You can't beat the free ClassicShell!
I've started it using it recently and as it's FOSS I sent some spondoolics over to the dev team to say thanks.
Stardock has released Start10, a Start menu alternative which replaces Microsoft’s Windows 10 Start menu with one that will make former Windows 7 users feel at home. This is a product that should not need to exist. Following widespread protest at the full-screen Start in Windows 8, Microsoft pulled back in Windows 10 and …
I used CS myself on my test W10 install after disabling Cortana, though I found that the latest version to hand at that point, 4.2.3, didn't work right. The previous one (4.2.1) did, however.
While CS or Start10 provide a workable solution to the problem that is the new Start, it would be nice to have something that took the work needed to cobble the system together into something that worked, didn't download crud that killed it in the background, didn't send a ton of stuff to Microsoft every time I coughed and didn't rely on sodding clouds.
What we actually have is Windows as a Disservice.
Gave deployed two entire Windows 8 networks with ClassicShell.
Rolled it out via MSI, configured defaults via group policy, let user choose which menu type they want (some have stuck with Metro too but they are in the minority), but it gives them (and me) the power to choose.
Even changed the start menu with the company logo and made the side-edge of the old-fashioned start menus have the company name on. Looks snazzy. Cost nothing.
Twice now this paid for app ( other completely free start replacements are available ) has appeared in El Reg in a week. Anything to declare?
If your interest is genuinely in helping readers improve their start menu experience then why would you not mention alternatives such as the excellent Classic Shell?
Sorry, Reg, but stop with the pay-for articles.
Classic Shell does this for everything from 7 up (and maybe even down, I haven't bothered to check) and has had Windows 10 support for several versions now. And, it's properly-free. As in nothing, nada.
And it's group-policy configurable, MSI-deployable and gives all kinds of options that Start10 doesn't have.
If you going to do this, do a round-up of products, not a pay-for ad for your "favourite".
Q-Dir is a quad-panel free replacement that does it right. Great, persistent usability, with customization. Frequent updates that you don't get nagged about (pull, not push, including not pushing notices). And tons of other great freeware on his site.
Yes, I have contributed. No, I'm not a shill.
"After setup it prompts to hide the Cortana/Search box which takes up substantial taskbar space; fine if you like what it does, but a nuisance if not."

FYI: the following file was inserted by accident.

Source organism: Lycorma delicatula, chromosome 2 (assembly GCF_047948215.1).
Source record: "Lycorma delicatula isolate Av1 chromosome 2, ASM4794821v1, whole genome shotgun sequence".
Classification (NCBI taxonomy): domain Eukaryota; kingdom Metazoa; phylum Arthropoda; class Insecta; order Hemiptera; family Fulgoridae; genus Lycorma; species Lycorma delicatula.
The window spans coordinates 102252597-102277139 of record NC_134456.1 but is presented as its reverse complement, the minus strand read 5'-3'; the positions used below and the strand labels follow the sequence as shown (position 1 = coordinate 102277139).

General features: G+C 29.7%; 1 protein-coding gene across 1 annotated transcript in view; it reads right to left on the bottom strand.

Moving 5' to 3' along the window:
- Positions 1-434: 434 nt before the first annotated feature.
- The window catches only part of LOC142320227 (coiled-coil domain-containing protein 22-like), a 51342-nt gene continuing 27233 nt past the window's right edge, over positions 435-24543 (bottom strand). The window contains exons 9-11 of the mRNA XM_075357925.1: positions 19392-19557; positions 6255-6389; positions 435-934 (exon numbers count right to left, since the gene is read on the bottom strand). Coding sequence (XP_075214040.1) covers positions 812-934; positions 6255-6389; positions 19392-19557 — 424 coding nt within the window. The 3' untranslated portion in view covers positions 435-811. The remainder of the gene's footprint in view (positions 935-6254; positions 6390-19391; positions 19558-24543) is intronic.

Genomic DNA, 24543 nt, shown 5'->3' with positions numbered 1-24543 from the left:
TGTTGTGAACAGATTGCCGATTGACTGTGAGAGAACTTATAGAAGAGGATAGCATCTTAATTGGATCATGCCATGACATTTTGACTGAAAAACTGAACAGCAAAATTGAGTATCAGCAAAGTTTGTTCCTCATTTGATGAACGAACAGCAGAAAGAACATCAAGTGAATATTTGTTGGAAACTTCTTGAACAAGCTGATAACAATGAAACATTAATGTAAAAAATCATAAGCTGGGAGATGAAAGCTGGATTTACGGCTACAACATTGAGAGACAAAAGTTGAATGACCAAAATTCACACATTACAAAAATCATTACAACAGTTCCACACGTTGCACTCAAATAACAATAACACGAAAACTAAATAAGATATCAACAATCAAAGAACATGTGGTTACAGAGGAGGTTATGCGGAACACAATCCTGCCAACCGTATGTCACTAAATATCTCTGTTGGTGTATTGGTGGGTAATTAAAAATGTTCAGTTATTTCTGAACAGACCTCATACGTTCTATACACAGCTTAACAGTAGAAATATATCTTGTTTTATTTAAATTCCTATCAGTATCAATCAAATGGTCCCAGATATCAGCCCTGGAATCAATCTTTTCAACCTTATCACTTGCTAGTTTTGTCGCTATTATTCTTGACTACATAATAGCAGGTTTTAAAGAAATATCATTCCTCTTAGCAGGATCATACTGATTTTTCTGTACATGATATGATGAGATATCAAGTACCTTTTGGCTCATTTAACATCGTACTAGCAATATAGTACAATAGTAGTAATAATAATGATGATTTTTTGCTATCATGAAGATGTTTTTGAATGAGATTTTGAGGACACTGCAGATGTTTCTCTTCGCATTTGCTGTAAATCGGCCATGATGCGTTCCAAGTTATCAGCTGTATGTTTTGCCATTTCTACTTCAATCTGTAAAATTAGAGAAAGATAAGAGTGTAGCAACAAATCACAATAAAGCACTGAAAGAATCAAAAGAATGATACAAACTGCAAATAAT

What a load of crap. You don't need this to hide the Cortana/Search box, you simply Right click on the taskbar, go to 'Cortana' and select 'Hidden'. No 3rd party junk needed to do that.
As always, research before publishing crap. :)
This, and the other start replacements, will not stop Cortana running in the background. Task mangler will reveal TSDB still watching your every move. There is only one way to stop TSDB running and that's remove her from C:\Windows\System Apps\ - you have to kill her process and quickly move the whole folder out of the path before, true to her gaming roots, she respawns, at which point the WinX start menu breaks spectacularly so you must have an alternative loaded and enabled. I'm fairly sure she'll come back with an eventual Windows Update, so keep an eye on task mangler.
Me? Sod this malarkey, I'm sticking with something that doesn't treat me as the product.
One of the first things I've been doing since Windows 7 upward - and which happily still works in Windows 10 - is get the XP Quickstart bar back. I hate the "pin" stuff.
Add a toolbar, select %appdata%\Microsoft\Internet Explorer\Quick Launch, drag it to where you want it (traditionally towards the left just to the right of the start button), unselect Show text and show title, et voila! One click joy for my favourite apps, like mum used to make them. Or something.
Add a toolbar for Programdata\Microsoft\Windows\Start Menu\Programs and squash it to the left of the taskbar. You end up with a list of your programs which you can browse with the mouse.
Add the Desktop toolbar as well in the same way, and switch off desktop icons (so you never have to look for them under open windows).
Stardock's business model is dead.
There is nothing that Stardock or ClassicShell do that can't be achieved by 5 minutes in the Taskbar properties and / or by right-clicking on the Start button.
Microsoft dropped the ball big-time by removing the start menu from W8, but now, ooh look, it's back. I can quite understand Stardock's need to maintain their revenue stream by trying to persuade the hard-of-thinking that there's still a need for their product, but Start8 is now more than ready to join Mosaic, Clippy, those shell replacements that emulated W3.1 windows in that accursed new-fangled Windows 95, and third-party autoexec.bat editors in the dustbin of history.
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